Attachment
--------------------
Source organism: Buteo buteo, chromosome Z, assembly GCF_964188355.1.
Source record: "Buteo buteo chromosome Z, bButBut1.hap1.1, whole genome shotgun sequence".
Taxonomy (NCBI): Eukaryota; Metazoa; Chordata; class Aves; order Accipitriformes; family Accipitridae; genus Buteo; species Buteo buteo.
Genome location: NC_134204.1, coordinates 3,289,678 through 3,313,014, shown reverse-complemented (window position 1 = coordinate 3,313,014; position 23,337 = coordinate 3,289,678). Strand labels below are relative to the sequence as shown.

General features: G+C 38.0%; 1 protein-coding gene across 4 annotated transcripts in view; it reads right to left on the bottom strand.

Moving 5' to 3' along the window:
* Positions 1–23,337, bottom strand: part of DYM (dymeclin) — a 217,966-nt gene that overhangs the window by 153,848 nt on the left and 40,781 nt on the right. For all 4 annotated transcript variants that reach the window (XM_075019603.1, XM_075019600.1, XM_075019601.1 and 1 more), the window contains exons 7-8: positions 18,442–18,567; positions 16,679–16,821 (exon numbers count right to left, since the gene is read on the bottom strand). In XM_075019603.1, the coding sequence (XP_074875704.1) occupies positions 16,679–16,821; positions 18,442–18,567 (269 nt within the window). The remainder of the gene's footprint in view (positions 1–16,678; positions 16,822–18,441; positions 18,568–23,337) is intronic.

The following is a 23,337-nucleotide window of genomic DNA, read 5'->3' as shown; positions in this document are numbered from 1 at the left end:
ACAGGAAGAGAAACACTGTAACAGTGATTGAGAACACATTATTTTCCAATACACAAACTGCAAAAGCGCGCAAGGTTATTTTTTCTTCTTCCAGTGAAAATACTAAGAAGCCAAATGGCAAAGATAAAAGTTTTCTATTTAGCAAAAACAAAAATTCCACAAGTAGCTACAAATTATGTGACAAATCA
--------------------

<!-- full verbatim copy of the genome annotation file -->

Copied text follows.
Source organism: Buteo buteo, chromosome Z, assembly GCF_964188355.1.
Source record: "Buteo buteo chromosome Z, bButBut1.hap1.1, whole genome shotgun sequence".
Taxonomy (NCBI): Eukaryota; Metazoa; Chordata; class Aves; order Accipitriformes; family Accipitridae; genus Buteo; species Buteo buteo.
Genome location: NC_134204.1, coordinates 3,289,678 through 3,313,014, shown reverse-complemented (window position 1 = coordinate 3,313,014; position 23,337 = coordinate 3,289,678). Strand labels below are relative to the sequence as shown.

General features: G+C 38.0%; 1 protein-coding gene across 4 annotated transcripts in view; it reads right to left on the bottom strand.

Moving 5' to 3' along the window:
* Positions 1–23,337, bottom strand: part of DYM (dymeclin) — a 217,966-nt gene that overhangs the window by 153,848 nt on the left and 40,781 nt on the right. For all 4 annotated transcript variants that reach the window (XM_075019603.1, XM_075019600.1, XM_075019601.1 and 1 more), the window contains exons 7-8: positions 18,442–18,567; positions 16,679–16,821 (exon numbers count right to left, since the gene is read on the bottom strand). In XM_075019603.1, the coding sequence (XP_074875704.1) occupies positions 16,679–16,821; positions 18,442–18,567 (269 nt within the window). The remainder of the gene's footprint in view (positions 1–16,678; positions 16,822–18,441; positions 18,568–23,337) is intronic.

The following is a 23,337-nucleotide window of genomic DNA, read 5'->3' as shown; positions in this document are numbered from 1 at the left end:
ACAGGAAGAGAAACACTGTAACAGTGATTGAGAACACATTATTTTCCAATACACAAACTGCAAAAGCGCGCAAGGTTATTTTTTCTTCTTCCAGTGAAAATACTAAGAAGCCAAATGGCAAAGATAAAAGTTTTCTATTTAGCAAAAACAAAAATTCCACAAGTAGCTACAAATTATGTGACAAATCA